Hello! We are Sheila Robinson Kohn from Greece Central School District and University of Rochester in NY, and Chad Green, from Loudoun County Public Schools in northern VA. We’re program co-chairs for the PreK-12 Educational Evaluation TIG and we welcome you to our sponsored AEA365 week, in honor of Teacher Appreciation Week.
We’d like to introduce you to our TIG’s mission, vision, and values in abbreviated form, and invite you to visit our website for the complete version, along with additional information about our TIG.
Mission: Raise the quality of educational evaluation.
Vision: Foster a close community of educational evaluators, become more responsive to context in education, and maintain high standards for educational evaluation practice.
Values: Relevant, responsive, high quality educational evaluation that reflects our beliefs in social justice, equity, and educating the whole child.
We invite you to explore Cognitive Coaching, developed by Costa and Garmston, a method focused on metacognition, or being aware of your own thinking processes. We both work extensively with coaching and mentoring programs and have found these roles useful in evaluation.
- It is important for evaluators to clearly understand the definitions of coaching, work to ensure stakeholders have a shared understanding of coaching roles, and specifically promote the fact that the role of the coach is not evaluative.
- There are at least five developmental stages of cognitive growth, or “nested levels of outcomes” for teachers according to Costa and Garmston’s framework, “each one broader and more encompassing than the level within and each representing greater authenticity.” (See figure below.)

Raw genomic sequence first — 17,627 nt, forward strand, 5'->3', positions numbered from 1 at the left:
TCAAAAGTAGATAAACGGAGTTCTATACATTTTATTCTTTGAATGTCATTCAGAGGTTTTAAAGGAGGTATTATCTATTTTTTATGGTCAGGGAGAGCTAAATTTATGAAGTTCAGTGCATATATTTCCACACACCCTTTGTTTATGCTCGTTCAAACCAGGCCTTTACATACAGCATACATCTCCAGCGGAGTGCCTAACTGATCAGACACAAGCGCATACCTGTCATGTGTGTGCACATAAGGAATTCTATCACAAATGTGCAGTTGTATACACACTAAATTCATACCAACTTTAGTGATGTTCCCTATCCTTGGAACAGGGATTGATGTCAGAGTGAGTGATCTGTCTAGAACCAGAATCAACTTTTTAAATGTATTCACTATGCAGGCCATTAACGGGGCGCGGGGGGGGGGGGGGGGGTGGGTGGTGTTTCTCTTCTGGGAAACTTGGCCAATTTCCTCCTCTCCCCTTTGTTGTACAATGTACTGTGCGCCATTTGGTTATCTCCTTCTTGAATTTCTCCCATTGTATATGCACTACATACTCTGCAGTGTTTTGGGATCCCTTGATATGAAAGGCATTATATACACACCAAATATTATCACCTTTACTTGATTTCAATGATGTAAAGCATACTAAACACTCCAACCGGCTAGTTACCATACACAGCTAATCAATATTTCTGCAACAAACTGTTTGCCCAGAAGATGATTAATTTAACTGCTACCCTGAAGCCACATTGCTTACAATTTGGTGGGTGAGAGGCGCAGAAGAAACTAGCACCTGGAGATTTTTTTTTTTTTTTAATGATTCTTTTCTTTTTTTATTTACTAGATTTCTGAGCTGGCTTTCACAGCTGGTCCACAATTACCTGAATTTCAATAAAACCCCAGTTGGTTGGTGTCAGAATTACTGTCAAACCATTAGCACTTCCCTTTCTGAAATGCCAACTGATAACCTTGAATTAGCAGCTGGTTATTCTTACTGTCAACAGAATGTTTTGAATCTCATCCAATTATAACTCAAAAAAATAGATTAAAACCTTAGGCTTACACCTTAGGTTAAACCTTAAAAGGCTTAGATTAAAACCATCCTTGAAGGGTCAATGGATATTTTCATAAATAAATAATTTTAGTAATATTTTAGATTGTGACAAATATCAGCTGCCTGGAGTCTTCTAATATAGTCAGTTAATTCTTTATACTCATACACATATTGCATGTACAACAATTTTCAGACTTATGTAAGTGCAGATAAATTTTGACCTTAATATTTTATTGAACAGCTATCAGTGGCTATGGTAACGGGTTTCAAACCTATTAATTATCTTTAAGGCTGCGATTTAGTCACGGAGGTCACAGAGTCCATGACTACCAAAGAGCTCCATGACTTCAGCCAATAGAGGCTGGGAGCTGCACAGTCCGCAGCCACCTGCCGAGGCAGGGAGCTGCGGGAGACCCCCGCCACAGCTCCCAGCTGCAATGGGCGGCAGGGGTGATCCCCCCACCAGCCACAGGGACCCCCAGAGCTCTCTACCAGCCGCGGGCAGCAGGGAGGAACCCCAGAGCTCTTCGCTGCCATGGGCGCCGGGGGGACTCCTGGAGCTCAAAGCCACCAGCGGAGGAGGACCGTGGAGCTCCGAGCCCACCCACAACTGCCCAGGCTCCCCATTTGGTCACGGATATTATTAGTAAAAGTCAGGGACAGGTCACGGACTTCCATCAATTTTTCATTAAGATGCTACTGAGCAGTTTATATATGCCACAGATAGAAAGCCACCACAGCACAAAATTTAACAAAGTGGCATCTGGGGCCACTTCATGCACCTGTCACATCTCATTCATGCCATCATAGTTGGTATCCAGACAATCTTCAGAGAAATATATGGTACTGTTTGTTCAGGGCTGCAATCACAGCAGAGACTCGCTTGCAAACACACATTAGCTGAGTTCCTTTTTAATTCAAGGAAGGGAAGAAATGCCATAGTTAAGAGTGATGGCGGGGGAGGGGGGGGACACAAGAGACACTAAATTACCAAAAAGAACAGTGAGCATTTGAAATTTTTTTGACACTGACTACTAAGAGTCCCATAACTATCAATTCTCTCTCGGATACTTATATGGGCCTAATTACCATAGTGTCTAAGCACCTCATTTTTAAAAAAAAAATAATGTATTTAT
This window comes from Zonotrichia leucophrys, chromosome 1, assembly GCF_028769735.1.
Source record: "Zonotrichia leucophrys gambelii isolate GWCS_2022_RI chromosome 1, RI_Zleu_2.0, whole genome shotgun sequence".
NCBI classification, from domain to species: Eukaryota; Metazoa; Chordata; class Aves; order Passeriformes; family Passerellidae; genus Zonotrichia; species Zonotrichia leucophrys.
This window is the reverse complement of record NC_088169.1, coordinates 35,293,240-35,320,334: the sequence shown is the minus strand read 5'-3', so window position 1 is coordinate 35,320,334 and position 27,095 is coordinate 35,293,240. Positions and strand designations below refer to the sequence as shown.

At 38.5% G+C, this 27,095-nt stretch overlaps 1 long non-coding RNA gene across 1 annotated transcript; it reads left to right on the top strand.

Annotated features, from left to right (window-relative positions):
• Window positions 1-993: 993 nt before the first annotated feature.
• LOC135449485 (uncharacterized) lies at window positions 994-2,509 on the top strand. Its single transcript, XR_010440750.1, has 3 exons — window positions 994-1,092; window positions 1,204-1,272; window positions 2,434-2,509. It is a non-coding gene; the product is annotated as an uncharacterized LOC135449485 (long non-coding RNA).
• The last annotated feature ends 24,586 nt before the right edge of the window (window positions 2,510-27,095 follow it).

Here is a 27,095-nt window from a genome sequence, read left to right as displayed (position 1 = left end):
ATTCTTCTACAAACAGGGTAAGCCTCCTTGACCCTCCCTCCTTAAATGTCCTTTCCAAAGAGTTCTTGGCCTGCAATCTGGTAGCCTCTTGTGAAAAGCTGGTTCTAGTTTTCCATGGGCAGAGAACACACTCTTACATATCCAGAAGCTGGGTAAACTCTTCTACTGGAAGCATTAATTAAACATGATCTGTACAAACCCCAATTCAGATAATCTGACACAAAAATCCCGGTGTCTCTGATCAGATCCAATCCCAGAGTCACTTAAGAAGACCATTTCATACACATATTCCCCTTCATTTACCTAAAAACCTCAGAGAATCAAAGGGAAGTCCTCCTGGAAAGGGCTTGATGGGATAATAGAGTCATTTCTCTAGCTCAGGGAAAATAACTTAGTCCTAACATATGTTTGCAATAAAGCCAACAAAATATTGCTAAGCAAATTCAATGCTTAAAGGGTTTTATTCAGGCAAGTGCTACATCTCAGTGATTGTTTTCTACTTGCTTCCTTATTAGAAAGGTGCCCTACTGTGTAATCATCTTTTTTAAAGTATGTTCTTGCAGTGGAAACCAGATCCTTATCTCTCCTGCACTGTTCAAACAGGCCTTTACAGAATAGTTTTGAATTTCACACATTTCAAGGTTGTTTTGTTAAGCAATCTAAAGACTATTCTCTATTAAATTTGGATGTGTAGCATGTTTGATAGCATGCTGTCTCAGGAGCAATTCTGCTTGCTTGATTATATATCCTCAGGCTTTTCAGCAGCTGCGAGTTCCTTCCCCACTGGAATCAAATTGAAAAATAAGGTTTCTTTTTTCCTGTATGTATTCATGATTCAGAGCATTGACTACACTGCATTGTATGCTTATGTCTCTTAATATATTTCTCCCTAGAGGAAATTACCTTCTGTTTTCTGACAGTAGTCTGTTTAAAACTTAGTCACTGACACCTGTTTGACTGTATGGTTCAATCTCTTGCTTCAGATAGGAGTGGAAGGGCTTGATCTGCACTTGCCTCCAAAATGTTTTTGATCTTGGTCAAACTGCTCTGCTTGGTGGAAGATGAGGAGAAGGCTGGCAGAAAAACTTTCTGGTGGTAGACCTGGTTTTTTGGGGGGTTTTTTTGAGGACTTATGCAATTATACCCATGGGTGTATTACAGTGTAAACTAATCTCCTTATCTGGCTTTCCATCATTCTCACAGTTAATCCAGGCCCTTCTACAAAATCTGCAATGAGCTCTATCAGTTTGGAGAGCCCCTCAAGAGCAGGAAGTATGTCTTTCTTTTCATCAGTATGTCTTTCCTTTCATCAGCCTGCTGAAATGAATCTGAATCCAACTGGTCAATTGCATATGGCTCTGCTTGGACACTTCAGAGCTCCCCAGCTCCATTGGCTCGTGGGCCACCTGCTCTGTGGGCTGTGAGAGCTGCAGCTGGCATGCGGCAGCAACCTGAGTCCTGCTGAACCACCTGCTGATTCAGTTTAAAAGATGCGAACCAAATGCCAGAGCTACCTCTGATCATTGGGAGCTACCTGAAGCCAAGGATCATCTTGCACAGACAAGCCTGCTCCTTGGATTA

- National education policy mandates that evaluators focus instrumentation on only two of the five stages of growth. This narrowing of perspectives limits cognitive capacity and complexity needed for more authentic educational outcomes (e.g., 21st century learning).
- Holistically, this approach represents a singular theory of change in education policy (management by objectives) that needs to be differentiated.
Hot Tip: Evaluators can refine their own practice by (a) scaffolding their thinking using Costa and Garmston’s map, (b) learning techniques from cognitive coaching, and (c) expanding their own theory(ies) of change to empower stakeholders (e.g., see Snowden, 2005).
Rad Resource #1: Learn more about Costa and Garmston’s (1998) maturing outcomes map.
Rad Resource #2: Check out Snowden’s (2005) matrix representing four theories of change evaluators can use to scaffold their learning.
Key Question: “How can educational communities, constrained and limited by existing mindsets, curriculum and mandated assessments, mature in their capacity to think about more potent, multiple, simultaneous and complex outcomes?” (Costa & Garmston, 1998).
The American Evaluation Association is Educational Evaluation Week with our colleagues in the PreK-12 Educational Evaluation AEA Topical Interest Group. The contributions all this week to aea365 come from our EdEval TIG members. Do you have questions, concerns, kudos, or content to extend this aea365 contribution? Please add them in the comments section for this post on the aea365 webpage so that we may enrich our community of practice. Would you like to submit an aea365 Tip? Please send a note of interest to firstname.lastname@example.org. aea365 is sponsored by the American Evaluation Association and provides a Tip-a-Day by and for evaluators.